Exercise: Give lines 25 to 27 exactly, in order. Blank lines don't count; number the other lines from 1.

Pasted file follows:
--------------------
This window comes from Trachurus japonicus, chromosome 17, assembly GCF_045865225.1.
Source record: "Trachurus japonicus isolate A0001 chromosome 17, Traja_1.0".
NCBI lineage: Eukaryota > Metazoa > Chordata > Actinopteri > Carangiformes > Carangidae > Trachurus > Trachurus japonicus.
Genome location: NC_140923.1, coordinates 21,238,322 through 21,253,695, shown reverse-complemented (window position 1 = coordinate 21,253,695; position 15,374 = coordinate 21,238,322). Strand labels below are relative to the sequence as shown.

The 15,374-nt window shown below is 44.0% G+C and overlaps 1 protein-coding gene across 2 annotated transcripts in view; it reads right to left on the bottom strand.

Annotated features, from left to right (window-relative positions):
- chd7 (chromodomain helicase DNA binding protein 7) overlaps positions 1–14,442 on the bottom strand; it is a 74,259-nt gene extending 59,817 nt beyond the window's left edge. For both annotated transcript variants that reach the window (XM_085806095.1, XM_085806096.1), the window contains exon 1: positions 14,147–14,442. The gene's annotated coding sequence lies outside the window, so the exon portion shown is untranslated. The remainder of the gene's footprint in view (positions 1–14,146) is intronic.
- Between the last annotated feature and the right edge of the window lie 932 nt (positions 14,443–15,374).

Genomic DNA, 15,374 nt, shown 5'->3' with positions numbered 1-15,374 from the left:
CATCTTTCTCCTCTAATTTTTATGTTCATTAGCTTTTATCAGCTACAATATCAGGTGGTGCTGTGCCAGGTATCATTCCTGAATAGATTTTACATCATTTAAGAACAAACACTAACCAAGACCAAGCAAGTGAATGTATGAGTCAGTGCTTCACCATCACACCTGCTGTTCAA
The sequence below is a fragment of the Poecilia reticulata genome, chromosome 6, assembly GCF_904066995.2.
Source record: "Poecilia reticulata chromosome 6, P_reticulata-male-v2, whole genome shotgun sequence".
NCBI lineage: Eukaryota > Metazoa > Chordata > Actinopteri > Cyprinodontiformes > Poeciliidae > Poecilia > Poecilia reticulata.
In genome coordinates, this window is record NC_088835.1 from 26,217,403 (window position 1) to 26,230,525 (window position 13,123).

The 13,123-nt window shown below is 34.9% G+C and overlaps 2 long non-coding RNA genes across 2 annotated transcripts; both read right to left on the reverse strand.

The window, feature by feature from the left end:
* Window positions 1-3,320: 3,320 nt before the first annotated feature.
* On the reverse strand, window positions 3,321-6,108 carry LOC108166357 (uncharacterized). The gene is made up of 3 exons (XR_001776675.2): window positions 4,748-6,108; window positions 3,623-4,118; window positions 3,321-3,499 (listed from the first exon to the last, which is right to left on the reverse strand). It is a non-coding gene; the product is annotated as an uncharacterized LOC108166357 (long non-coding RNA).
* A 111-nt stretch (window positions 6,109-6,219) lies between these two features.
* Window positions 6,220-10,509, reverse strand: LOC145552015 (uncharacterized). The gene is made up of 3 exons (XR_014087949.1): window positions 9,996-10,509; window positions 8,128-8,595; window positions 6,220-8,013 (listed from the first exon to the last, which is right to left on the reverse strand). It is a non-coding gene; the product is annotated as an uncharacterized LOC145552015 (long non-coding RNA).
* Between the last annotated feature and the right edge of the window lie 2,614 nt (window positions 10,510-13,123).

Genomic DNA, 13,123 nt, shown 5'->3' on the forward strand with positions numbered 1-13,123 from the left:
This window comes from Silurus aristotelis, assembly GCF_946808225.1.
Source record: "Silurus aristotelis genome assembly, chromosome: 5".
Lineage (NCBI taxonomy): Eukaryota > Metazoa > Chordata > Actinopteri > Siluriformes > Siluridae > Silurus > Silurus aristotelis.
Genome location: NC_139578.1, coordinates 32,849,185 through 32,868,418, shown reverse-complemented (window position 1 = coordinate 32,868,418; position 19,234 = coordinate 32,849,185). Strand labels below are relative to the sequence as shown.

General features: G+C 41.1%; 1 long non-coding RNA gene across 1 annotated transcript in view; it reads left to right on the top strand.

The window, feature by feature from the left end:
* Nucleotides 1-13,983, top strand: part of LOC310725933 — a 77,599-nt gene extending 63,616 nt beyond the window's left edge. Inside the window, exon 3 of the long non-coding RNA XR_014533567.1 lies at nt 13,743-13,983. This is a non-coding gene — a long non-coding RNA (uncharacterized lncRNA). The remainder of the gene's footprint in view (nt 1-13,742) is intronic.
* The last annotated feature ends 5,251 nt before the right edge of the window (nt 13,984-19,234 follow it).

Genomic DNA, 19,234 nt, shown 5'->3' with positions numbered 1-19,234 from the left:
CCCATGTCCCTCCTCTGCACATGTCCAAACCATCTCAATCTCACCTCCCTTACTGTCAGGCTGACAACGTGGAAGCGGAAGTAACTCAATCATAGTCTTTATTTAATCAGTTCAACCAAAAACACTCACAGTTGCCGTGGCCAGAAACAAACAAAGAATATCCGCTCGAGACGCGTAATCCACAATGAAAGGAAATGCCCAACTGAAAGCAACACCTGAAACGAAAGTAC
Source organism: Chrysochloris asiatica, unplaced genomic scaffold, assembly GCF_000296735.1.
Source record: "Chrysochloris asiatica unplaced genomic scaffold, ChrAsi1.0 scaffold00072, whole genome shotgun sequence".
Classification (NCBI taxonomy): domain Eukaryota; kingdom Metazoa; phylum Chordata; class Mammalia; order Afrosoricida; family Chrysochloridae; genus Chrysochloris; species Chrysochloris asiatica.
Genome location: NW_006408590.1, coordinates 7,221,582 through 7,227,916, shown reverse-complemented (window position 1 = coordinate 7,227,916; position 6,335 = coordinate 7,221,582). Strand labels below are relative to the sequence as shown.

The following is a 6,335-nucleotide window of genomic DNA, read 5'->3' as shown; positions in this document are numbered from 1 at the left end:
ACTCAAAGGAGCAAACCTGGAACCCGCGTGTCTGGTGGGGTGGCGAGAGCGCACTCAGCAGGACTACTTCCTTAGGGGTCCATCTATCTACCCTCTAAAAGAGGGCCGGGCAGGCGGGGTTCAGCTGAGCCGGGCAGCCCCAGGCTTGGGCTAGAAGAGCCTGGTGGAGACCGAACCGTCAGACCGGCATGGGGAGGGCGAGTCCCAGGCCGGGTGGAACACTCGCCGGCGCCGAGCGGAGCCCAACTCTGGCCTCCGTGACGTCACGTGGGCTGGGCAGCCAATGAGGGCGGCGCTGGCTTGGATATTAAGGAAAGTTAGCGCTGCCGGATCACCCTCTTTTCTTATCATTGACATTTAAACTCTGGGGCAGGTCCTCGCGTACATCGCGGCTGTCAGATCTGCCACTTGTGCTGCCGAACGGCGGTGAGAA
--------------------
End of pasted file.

Lineage (NCBI taxonomy): Eukaryota > Metazoa > Chordata > Actinopteri > Siluriformes > Siluridae > Silurus > Silurus aristotelis.
Genome location: NC_139578.1, coordinates 32,849,185 through 32,868,418, shown reverse-complemented (window position 1 = coordinate 32,868,418; position 19,234 = coordinate 32,849,185). Strand labels below are relative to the sequence as shown.

General features: G+C 41.1%; 1 long non-coding RNA gene across 1 annotated transcript in view; it reads left to right on the top strand.